Comment

Long hours and little reward: it doesn’t add up

Nurses are often told other professions have drawbacks too – but at least they offer better pay

Nurses are often told other professions have their drawbacks too but at least they offer better pay

Long hours, disrupted sleep and dissatisfaction with work-life balance: a job description more often associated with nursing than with investment banking until March this year.

That was when the news broke that first-year analysts working at US investment bank Goldman Sachs had threatened to quit unless their working conditions improved.

The high-paid sweat shop of banking

They worked an average 95 hours a week, and slept for only five hours a night, they said. They rated their employer and their work life a two out of ten, on a scale where ten was very satisfied a finding

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Nurses are often told other professions have their drawbacks too – but at least they offer better pay

Picture: iStock

Long hours, disrupted sleep and dissatisfaction with work-life balance: a job description more often associated with nursing than with investment banking – until March this year.

That was when the news broke that first-year analysts working at US investment bank Goldman Sachs had threatened to quit unless their working conditions improved.

The ‘high-paid sweat shop’ of banking

They worked an average 95 hours a week, and slept for only five hours a night, they said. They rated their employer and their work life a two out of ten, on a scale where ten was ‘very satisfied’ – a finding that makes the results of the recent NHS staff survey look stellar in comparison.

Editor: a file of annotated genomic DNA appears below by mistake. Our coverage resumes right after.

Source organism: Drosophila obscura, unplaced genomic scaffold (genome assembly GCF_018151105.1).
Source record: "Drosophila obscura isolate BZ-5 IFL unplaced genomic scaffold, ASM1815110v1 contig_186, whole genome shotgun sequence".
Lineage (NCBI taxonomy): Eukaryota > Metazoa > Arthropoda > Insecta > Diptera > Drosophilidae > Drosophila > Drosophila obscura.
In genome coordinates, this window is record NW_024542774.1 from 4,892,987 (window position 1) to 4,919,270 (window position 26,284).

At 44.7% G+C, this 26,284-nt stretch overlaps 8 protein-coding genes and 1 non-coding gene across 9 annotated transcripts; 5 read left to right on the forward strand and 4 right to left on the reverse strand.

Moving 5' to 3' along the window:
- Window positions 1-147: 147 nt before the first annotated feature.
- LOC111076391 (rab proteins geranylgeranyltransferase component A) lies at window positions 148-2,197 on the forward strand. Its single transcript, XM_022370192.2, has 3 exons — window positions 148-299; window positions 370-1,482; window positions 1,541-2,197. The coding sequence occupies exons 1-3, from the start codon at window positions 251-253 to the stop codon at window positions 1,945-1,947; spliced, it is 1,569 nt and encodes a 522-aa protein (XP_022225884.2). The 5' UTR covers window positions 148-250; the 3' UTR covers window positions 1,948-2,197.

But the reaction to the plight of these junior bank analysts was not all supportive. Several media outlets carried stories from more senior bankers arguing that long hours was part of the culture and a necessary part of on-the-job learning and apprenticeship, even if it was something of a high-paid sweat shop.

Nurses’ pay hits a plateau as their careers progress

The message to the dissatisfied analysts was that there are plenty more candidates waiting for any job vacancy that arises in the fiercely competitive and high-paying investment banking sector.

‘Most NHS nurses reach an earnings plateau within a few years of qualifying, and can then assume only small incremental progression’

Tough as the working conditions may be, these young bankers can anticipate a well-paid future, earning high six-figure incomes or more.

And that – stating the obvious – is where investment banking and many other professional careers differ from nursing.

Most NHS nurses reach an earnings plateau within a few years of qualifying, and can then assume only small incremental progression, unless they are promoted, or the overall pay system is uplifted.

The NHS Pay Review notes that nurses’ earnings tend to ‘flatten out as a career progresses’.

Working unpaid overtime – with no end in sight

In addition, unpaid overtime is a sad fact of life for around two out of three nurses.

The latest NHS Staff Survey reveals 65% of registered nurses and a third of nursing support workers work extra unpaid hours.

These results echo what members were reporting to the RCN in July 2020 – a survey found one third of nursing staff in all sectors worked longer than their contracted hours.

Of this number, 40% were not being paid for the additional hours, while a further 18% were only sometimes being paid.

For the young bankers, it is short-term pain for significant long-term financial gain.

For nurses, there is no such trade off.


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